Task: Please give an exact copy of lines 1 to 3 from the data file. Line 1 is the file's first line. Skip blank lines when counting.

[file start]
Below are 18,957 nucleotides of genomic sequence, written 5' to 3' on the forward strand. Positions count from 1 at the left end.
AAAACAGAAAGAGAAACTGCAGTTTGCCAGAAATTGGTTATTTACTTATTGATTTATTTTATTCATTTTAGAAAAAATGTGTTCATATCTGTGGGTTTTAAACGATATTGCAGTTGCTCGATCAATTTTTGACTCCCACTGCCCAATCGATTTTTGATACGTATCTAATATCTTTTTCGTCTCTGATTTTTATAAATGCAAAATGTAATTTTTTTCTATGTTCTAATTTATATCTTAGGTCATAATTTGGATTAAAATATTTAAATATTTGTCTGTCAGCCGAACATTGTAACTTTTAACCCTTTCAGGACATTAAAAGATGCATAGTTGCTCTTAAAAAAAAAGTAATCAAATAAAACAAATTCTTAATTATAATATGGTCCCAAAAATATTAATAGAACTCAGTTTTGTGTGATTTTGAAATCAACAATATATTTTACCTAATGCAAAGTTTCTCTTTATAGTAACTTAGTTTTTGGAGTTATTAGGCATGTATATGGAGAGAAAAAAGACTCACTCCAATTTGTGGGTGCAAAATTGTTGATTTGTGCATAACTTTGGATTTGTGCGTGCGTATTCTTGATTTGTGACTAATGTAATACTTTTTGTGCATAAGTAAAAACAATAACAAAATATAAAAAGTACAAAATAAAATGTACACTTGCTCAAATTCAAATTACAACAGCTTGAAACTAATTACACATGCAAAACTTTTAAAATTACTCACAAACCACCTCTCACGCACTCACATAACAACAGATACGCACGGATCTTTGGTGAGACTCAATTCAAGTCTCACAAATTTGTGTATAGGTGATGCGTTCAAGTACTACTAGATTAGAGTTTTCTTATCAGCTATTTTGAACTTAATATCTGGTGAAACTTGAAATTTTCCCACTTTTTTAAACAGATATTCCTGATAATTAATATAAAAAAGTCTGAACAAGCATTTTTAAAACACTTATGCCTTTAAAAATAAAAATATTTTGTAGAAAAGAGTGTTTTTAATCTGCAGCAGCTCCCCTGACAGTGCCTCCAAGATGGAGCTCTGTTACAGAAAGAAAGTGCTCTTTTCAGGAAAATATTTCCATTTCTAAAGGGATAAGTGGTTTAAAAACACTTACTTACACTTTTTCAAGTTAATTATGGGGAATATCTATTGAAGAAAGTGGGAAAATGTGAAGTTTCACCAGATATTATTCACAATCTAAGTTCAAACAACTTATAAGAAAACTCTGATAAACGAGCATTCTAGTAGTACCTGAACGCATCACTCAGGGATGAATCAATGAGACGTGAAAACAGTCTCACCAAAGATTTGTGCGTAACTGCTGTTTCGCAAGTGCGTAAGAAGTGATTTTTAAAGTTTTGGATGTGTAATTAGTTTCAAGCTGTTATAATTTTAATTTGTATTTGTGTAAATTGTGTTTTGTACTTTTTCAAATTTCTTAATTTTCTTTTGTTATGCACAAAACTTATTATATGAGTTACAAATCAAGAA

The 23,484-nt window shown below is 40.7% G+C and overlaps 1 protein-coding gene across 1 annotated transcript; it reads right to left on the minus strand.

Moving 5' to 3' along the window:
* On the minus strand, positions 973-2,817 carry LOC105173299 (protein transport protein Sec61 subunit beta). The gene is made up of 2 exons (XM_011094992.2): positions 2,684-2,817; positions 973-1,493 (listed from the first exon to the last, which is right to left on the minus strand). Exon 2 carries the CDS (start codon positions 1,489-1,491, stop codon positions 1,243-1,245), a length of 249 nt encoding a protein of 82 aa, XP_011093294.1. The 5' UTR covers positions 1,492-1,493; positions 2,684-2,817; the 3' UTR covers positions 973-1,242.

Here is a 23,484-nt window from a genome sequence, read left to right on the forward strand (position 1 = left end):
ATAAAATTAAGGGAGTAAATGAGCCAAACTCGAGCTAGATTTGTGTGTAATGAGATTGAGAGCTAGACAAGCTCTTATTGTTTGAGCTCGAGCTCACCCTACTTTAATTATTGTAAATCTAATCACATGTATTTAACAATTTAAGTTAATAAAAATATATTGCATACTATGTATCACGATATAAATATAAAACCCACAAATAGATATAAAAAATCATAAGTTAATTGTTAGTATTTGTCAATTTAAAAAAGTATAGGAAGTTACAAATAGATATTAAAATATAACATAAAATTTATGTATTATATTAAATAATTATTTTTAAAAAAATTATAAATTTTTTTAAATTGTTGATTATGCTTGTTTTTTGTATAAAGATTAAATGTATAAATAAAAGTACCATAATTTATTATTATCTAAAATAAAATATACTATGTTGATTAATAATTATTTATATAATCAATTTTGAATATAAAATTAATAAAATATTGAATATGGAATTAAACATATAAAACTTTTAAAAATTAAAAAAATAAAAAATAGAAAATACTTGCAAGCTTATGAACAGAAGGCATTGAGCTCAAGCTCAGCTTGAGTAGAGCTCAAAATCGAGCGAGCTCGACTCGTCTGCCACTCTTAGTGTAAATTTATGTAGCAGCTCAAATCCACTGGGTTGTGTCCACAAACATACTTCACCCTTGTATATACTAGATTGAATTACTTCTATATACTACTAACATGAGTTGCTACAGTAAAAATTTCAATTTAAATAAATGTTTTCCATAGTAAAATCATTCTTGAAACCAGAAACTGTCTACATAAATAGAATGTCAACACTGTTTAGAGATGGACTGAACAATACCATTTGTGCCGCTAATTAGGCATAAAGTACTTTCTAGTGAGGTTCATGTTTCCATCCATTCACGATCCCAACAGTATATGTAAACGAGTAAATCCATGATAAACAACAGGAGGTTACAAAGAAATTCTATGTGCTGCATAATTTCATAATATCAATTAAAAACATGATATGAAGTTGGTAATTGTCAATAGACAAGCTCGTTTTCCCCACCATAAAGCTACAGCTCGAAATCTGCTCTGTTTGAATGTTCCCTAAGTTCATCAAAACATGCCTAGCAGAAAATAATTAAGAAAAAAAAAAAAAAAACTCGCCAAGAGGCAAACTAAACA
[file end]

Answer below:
Below are 18,957 nucleotides of genomic sequence, written 5' to 3' on the forward strand. Positions count from 1 at the left end.
AAAACAGAAAGAGAAACTGCAGTTTGCCAGAAATTGGTTATTTACTTATTGATTTATTTTATTCATTTTAGAAAAAATGTGTTCATATCTGTGGGTTTTAAACGATATTGCAGTTGCTCGATCAATTTTTGACTCCCACTGCCCAATCGATTTTTGATACGTATCTAATATCTTTTTCGTCTCTGATTTTTATAAATGCAAAATGTAATTTTTTTCTATGTTCTAATTTATATCTTAGGTCATAATTTGGATTAAAATATTTAAATATTTGTCTGTCAGCCGAACATTGTAACTTTTAACCCTTTCAGGACATTAAAAGATGCATAGTTGCTCTTAAAAAAAAAGTAATCAAATAAAACAAATTCTTAATTATAATATGGTCCCAAAAATATTAATAGAACTCAGTTTTGTGTGATTTTGAAATCAACAATATATTTTACCTAATGCAAAGTTTCTCTTTATAGTAACTTAGTTTTTGGAGTTATTAGGCATGTATATGGAGAGAAAAAAGACTCACTCCAATTTGTGGGTGCAAAATTGTTGATTTGTGCATAACTTTGGATTTGTGCGTGCGTATTCTTGATTTGTGACTAATGTAATACTTTTTGTGCATAAGTAAAAACAATAACAAAATATAAAAAGTACAAAATAAAATGTACACTTGCTCAAATTCAAATTACAACAGCTTGAAACTAATTACACATGCAAAACTTTTAAAATTACTCACAAACCACCTCTCACGCACTCACATAACAACAGATACGCACGGATCTTTGGTGAGACTCAATTCAAGTCTCACAAATTTGTGTATAGGTGATGCGTTCAAGTACTACTAGATTAGAGTTTTCTTATCAGCTATTTTGAACTTAATATCTGGTGAAACTTGAAATTTTCCCACTTTTTTAAACAGATATTCCTGATAATTAATATAAAAAAGTCTGAACAAGCATTTTTAAAACACTTATGCCTTTAAAAATAAAAATATTTTGTAGAAAAGAGTGTTTTTAATCTGCAGCAGCTCCCCTGACAGTGCCTCCAAGATGGAGCTCTGTTACAGAAAGAAAGTGCTCTTTTCAGGAAAATATTTCCATTTCTAAAGGGATAAGTGGTTTAAAAACACTTACTTACACTTTTTCAAGTTAATTATGGGGAATATCTATTGAAGAAAGTGGGAAAATGTGAAGTTTCACCAGATATTATTCACAATCTAAGTTCAAACAACTTATAAGAAAACTCTGATAAACGAGCATTCTAGTAGTACCTGAACGCATCACTCAGGGATGAATCAATGAGACGTGAAAACAGTCTCACCAAAGATTTGTGCGTAACTGCTGTTTCGCAAGTGCGTAAGAAGTGATTTTTAAAGTTTTGGATGTGTAATTAGTTTCAAGCTGTTATAATTTTAATTTGTATTTGTGTAAATTGTGTTTTGTACTTTTTCAAATTTCTTAATTTTCTTTTGTTATGCACAAAACTTATTATATGAGTTACAAATCAAGAA

The 23,484-nt window shown below is 40.7% G+C and overlaps 1 protein-coding gene across 1 annotated transcript; it reads right to left on the minus strand.